Jesus warned the disciples that the Bridegroom might be delayed. By telling us this parable what he was trying to say was that we need to be alert, because we don’t know when it’s going to happen. But there is something even more immediate than that. None of us really have a clue what may happen today, let alone tomorrow. How prepared are we spiritually?

Last week, on Wednesday, we had our annual All Souls Day service when we remembered before the Lord those who have died, and bereavement is always a reminder of the truth that not one of us knows how long we’re going to live. We might hope for years yet, but those of us who have felt death breathing across our collar knows that it can arrive at an unexpected time.

This is not in any way meant to be threatening. This is about grace. I think the Lord gave parables like this out of love not power. He wants the best for us, and the best is for us to be travelling with him, and so he tries to encourage us that we need to live lives the whole time that are dedicated to him, and not to become lax in our spiritual journeys.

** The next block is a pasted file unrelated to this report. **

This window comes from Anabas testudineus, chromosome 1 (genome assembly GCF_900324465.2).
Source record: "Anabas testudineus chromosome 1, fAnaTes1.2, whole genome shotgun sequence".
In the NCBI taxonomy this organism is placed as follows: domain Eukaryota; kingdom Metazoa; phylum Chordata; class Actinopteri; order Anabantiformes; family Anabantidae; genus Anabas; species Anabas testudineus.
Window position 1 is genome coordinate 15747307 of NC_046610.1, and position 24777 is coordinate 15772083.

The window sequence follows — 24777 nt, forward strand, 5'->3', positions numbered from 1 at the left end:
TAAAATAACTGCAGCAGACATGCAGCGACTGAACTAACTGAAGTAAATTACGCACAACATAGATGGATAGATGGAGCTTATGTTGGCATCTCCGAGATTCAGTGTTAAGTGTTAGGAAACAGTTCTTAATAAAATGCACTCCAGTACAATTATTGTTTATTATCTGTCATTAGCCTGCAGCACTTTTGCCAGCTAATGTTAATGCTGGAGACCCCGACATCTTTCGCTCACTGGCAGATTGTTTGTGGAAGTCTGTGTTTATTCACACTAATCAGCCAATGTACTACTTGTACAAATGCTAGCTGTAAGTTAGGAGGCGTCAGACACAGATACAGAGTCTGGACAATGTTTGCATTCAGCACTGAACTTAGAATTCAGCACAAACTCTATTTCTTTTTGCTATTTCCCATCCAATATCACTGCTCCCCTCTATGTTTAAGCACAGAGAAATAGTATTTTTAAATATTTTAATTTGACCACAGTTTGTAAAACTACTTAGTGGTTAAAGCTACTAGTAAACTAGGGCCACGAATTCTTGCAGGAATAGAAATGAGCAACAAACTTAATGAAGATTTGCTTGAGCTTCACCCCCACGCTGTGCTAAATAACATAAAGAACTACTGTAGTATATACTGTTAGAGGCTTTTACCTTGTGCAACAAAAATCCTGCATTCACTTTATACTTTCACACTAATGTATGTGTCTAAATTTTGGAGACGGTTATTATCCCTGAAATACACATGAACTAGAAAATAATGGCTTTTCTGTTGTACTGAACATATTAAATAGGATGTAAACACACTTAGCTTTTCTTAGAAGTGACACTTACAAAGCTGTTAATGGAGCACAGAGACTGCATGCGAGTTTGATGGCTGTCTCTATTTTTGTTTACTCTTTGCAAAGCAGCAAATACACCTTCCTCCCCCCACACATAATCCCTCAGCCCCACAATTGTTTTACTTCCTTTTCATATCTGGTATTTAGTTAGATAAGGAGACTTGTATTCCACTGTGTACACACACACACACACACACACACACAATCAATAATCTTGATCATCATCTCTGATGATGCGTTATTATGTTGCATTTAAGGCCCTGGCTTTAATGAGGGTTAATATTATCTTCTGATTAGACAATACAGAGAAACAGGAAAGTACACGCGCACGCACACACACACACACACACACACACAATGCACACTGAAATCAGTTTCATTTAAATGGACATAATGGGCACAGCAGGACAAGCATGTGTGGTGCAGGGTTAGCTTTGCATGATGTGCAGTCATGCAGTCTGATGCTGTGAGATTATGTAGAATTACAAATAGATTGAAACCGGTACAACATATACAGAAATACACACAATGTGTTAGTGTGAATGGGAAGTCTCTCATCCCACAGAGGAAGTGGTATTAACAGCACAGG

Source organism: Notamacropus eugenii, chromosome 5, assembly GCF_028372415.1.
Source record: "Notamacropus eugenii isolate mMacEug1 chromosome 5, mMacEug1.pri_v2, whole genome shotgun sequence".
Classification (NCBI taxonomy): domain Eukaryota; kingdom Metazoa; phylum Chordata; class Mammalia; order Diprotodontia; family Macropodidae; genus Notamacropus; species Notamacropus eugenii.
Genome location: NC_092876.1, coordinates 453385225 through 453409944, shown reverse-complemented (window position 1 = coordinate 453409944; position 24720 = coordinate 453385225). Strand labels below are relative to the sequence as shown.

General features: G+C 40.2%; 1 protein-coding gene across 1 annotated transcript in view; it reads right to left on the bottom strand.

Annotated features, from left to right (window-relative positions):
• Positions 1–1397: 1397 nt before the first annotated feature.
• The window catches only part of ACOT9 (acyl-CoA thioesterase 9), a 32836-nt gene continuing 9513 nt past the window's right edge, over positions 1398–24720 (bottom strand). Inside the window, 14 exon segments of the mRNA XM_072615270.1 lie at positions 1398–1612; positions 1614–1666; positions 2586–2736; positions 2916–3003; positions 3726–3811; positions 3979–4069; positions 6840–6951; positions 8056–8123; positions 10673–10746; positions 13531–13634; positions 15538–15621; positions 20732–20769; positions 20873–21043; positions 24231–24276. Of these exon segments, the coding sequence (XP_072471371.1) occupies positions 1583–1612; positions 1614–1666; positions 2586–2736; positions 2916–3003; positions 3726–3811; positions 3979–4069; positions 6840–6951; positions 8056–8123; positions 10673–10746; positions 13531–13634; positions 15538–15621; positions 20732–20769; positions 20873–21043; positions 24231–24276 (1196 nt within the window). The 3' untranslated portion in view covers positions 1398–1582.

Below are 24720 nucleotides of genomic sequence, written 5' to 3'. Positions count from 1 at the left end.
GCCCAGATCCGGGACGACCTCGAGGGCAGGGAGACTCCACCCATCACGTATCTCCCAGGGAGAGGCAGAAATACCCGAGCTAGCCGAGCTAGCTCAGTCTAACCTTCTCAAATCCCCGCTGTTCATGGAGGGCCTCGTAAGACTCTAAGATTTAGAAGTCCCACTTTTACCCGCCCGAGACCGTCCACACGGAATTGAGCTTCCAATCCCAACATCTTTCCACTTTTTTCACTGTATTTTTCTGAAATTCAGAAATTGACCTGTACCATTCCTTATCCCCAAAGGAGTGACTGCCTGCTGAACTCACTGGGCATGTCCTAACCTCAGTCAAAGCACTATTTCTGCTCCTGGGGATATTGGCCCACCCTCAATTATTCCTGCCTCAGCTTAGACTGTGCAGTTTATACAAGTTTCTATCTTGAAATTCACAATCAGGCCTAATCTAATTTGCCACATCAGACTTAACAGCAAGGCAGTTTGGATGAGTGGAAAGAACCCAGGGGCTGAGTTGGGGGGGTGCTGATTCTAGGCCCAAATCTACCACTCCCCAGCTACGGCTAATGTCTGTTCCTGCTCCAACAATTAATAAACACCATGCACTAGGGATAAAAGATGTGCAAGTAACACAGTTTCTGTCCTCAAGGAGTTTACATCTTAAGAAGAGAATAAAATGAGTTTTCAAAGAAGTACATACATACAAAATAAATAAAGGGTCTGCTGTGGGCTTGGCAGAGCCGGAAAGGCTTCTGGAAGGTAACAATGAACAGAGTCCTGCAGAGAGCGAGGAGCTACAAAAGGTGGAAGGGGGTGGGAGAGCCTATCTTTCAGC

It’s so terribly easy to stop working at growing as a Christian. I can’t tell you how exciting it is to give spiritual direction to someone over the course of several years and watch how they grow and change spiritually, and I yearn that we should all take that approach, because it’s the right thing to do.

When we put our feet up and stop trying, like the bridesmaids we risk running out of oil, and not being prepared. We need to be alert, spiritually growing, because not just the second coming, not just death, but pretty much any kind of crisis can come at us without warning. As the Lord said, be ready, therefore, because we do not know the day or the hour.